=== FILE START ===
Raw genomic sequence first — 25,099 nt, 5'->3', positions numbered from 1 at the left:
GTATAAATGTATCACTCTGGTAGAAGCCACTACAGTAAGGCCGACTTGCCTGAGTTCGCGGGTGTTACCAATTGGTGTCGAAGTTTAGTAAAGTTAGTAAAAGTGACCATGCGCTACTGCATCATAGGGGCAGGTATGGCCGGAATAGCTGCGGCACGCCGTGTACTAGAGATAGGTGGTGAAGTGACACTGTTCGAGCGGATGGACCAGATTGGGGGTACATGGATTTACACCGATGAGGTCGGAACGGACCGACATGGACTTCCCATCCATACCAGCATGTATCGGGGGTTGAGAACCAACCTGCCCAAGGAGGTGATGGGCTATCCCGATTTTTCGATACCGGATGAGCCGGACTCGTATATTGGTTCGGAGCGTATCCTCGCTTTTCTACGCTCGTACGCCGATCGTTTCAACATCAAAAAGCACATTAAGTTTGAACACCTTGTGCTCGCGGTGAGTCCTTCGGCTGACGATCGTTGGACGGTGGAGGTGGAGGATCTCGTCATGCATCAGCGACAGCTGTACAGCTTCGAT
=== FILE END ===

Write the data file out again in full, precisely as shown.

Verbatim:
Raw genomic sequence first — 25,099 nt, 5'->3', positions numbered from 1 at the left:
GTATAAATGTATCACTCTGGTAGAAGCCACTACAGTAAGGCCGACTTGCCTGAGTTCGCGGGTGTTACCAATTGGTGTCGAAGTTTAGTAAAGTTAGTAAAAGTGACCATGCGCTACTGCATCATAGGGGCAGGTATGGCCGGAATAGCTGCGGCACGCCGTGTACTAGAGATAGGTGGTGAAGTGACACTGTTCGAGCGGATGGACCAGATTGGGGGTACATGGATTTACACCGATGAGGTCGGAACGGACCGACATGGACTTCCCATCCATACCAGCATGTATCGGGGGTTGAGAACCAACCTGCCCAAGGAGGTGATGGGCTATCCCGATTTTTCGATACCGGATGAGCCGGACTCGTATATTGGTTCGGAGCGTATCCTCGCTTTTCTACGCTCGTACGCCGATCGTTTCAACATCAAAAAGCACATTAAGTTTGAACACCTTGTGCTCGCGGTGAGTCCTTCGGCTGACGATCGTTGGACGGTGGAGGTGGAGGATCTCGTCATGCATCAGCGACAGCTGTACAGCTTCGAT